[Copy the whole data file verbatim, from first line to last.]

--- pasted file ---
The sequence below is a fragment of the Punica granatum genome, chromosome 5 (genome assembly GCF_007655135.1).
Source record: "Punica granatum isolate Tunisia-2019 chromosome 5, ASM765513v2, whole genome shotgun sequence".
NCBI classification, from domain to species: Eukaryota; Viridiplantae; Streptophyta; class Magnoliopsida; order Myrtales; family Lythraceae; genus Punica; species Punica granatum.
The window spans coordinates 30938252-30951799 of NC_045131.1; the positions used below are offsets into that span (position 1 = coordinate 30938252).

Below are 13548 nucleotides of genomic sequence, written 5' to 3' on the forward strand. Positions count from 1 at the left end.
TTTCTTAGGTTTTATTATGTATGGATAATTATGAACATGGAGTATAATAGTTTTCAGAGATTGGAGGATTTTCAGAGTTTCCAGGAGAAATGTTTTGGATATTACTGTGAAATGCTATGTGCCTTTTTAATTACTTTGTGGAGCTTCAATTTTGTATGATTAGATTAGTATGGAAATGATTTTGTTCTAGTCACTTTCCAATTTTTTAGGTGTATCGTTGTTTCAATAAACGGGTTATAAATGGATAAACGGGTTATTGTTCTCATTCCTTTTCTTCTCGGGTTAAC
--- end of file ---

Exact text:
The sequence below is a fragment of the Punica granatum genome, chromosome 5 (genome assembly GCF_007655135.1).
Source record: "Punica granatum isolate Tunisia-2019 chromosome 5, ASM765513v2, whole genome shotgun sequence".
NCBI classification, from domain to species: Eukaryota; Viridiplantae; Streptophyta; class Magnoliopsida; order Myrtales; family Lythraceae; genus Punica; species Punica granatum.
The window spans coordinates 30938252-30951799 of NC_045131.1; the positions used below are offsets into that span (position 1 = coordinate 30938252).

Below are 13548 nucleotides of genomic sequence, written 5' to 3' on the forward strand. Positions count from 1 at the left end.
TTTCTTAGGTTTTATTATGTATGGATAATTATGAACATGGAGTATAATAGTTTTCAGAGATTGGAGGATTTTCAGAGTTTCCAGGAGAAATGTTTTGGATATTACTGTGAAATGCTATGTGCCTTTTTAATTACTTTGTGGAGCTTCAATTTTGTATGATTAGATTAGTATGGAAATGATTTTGTTCTAGTCACTTTCCAATTTTTTAGGTGTATCGTTGTTTCAATAAACGGGTTATAAATGGATAAACGGGTTATTGTTCTCATTCCTTTTCTTCTCGGGTTAAC